Using instead of Dropbox

I have shifted to mostly using Mega instead of Dropbox. It is a similar service, but gives you 20gb free instead of the 2gb that Dropbox gives. I just now tried a team collection on it, and it seems to work for that. Has anyone else tried Mega? You can sign up for a free account at

I have been using Mega for a while now, but am just now trying it with Bloom team collections.
–Loren Hawthorne

Bloom Team Collections only works with Dropbox and LAN. You will run into problems with any other service.
Sorry about that!

I can understand you have limited time to support different platforms, but has anyone actually tried Mega? It works much like Dropbox.

The thing is, it doesn’t matter how close Mega is. Bloom has 4 places in its code that looks for Dropbox files and processes, by name. If you have remnants of Dropbox around on your machine, it may be that this is why Mega appears to work.

Thanks, Jon. I suppose it is best to go mainstream and not try to push into the almost works zone.

In the long run, we either need Bloom to have its own invisible cloud-sync service, or be able to say “bring your own cloud-sync service”. We have an idea of how we might be able to get to that point by augmenting generic cloud sync services with a data-integrity layer that we would build.

When you say “works much like Dropbox” do you mean for the user of the website and apps, or a developer using an API to talk to the cloud service? I have used rclone to move personal data around, and I found it informative how many differences in cloud storage systems it has to deal with.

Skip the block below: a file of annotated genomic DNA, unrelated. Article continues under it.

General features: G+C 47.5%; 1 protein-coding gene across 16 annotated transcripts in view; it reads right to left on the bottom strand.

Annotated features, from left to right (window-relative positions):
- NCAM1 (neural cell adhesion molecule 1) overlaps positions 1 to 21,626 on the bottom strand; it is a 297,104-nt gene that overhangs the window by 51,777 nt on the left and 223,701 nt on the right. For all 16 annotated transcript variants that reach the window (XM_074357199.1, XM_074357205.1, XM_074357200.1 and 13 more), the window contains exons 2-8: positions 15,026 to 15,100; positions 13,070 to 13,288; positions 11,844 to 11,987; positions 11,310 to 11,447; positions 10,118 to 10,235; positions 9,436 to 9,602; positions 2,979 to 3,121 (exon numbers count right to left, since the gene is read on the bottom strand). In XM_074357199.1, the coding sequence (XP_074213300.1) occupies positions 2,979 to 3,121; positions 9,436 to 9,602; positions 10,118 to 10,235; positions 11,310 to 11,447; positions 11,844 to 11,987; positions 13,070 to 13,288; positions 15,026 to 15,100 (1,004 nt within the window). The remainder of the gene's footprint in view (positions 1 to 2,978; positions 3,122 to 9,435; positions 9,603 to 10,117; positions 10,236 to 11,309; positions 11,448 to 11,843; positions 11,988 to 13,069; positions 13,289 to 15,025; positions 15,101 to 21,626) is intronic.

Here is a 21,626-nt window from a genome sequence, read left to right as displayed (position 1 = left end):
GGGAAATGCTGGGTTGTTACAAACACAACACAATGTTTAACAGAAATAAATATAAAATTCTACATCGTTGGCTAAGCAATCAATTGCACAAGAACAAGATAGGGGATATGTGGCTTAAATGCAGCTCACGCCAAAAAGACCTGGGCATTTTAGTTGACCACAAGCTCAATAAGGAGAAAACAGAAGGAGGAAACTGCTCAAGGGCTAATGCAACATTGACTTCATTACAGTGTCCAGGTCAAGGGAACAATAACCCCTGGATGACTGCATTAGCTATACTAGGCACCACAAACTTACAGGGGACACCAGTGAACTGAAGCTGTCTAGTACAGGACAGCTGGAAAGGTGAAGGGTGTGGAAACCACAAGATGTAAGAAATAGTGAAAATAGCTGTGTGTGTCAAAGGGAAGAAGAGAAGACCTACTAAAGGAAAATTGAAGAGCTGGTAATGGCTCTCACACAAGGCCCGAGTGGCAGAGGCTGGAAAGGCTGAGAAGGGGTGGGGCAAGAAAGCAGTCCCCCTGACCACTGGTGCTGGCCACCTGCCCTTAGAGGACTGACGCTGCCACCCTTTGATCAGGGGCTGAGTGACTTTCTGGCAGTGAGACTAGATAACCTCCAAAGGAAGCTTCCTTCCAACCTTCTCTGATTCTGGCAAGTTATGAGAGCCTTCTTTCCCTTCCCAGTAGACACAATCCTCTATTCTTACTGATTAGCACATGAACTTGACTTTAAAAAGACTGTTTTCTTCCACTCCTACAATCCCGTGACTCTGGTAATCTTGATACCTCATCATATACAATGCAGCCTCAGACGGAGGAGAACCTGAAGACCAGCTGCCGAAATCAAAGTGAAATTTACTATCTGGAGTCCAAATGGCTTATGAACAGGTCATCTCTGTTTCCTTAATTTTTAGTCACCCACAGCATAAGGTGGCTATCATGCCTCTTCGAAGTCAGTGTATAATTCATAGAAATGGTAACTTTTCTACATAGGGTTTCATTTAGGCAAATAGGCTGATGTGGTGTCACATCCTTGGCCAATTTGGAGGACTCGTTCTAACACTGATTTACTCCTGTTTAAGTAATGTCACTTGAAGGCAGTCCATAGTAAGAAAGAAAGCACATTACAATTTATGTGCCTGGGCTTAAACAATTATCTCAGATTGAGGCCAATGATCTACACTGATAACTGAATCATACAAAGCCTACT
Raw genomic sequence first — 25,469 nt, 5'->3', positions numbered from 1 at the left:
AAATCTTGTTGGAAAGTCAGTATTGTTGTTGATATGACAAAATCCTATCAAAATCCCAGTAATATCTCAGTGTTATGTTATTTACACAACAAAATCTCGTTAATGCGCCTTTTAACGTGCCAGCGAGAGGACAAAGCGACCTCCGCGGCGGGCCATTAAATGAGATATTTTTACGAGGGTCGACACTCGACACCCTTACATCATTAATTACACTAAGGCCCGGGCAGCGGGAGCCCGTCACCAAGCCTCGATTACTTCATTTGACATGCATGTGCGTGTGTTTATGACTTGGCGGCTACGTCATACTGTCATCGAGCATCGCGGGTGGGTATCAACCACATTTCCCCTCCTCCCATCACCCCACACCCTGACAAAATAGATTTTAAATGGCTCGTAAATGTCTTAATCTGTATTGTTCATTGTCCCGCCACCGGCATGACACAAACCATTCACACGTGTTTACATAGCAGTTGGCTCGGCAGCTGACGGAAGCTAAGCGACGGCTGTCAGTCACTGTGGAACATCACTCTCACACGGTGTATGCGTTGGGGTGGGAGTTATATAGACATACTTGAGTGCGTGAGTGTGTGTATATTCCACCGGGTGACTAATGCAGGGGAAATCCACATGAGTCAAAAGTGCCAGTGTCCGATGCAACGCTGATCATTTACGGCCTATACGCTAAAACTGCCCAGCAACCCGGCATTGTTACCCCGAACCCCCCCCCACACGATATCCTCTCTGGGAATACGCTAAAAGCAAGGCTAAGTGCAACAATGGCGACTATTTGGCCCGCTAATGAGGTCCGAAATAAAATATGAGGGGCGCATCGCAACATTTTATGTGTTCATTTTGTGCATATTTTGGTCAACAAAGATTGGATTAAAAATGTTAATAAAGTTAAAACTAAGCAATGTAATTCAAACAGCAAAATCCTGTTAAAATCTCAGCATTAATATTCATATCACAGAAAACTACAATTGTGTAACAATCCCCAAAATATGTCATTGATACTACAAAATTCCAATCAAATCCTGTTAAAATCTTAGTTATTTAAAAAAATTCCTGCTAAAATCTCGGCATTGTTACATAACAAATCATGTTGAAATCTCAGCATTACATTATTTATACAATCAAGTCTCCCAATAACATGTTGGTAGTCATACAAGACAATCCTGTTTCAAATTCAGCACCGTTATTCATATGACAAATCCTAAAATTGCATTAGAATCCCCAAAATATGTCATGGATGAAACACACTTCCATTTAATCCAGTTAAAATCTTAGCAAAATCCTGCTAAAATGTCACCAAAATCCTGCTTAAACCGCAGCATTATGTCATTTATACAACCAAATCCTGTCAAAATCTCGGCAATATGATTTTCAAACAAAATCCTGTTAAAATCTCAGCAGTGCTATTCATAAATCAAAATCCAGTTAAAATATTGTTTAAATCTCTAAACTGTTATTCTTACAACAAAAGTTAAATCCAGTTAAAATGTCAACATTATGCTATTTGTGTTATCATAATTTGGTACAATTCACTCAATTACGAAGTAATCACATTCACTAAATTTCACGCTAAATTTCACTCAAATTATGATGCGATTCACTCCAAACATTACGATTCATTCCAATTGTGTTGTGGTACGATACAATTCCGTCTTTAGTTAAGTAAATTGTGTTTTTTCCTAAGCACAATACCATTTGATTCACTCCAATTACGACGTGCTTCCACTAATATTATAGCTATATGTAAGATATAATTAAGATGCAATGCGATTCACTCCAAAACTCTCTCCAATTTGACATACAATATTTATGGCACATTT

Just works about the same for the end user. I’m not much of a programmer.

That would be great. With only 2GB of free storage, it is easy to max out the free account with Dropbox, and their beginning paid level is kind of pricey. They don’t have a 100GB for $2 a month option, like some of the other service. The 20GB that I get from Mega is so far being enough, and I use it quite a lot, especially for passing files between my Windows machine and my Ubuntu computer.

By the way, the Bloom dev team pays around US$200/year for a Dropbox six-person “family” plan that gets you 2TB. We have found no wording that limits you to a certain set of relationships or activities; rather, they don’t offer all the same features that a business would want. Bloom doesn’t use those features. We aren’t an actual book-producing team, so this isn’t exactly an endorsement from experience.

Funny no one mentions spending $100 per year to Microsoft to get 6 licenses of Office 365, plus 6 TB of online storage on OneDrive.
Any reason that this is not a good option? (Not for Bloom at this point, but if Bloom ever goes with an abstraction layer so the online storage location is separated from the internal code.)

Actually Bloom has at least one abstraction layer designed to make it possible to support different backends for team collections. This helps but doesn’t make it trivial to implement a new backend. Each file sharing system has slightly different capabilities.

I used Office 365 for a year on their family plan that allows 6 seats, but it looked to me like it was supposed to be for personal use only, not business use, so it seemed like what I needed if for did not qualify, so I did not renew. I now pay $2 per month for 100gb to not have to fight them wanting to put a lot of my Windows documents in OneDrive.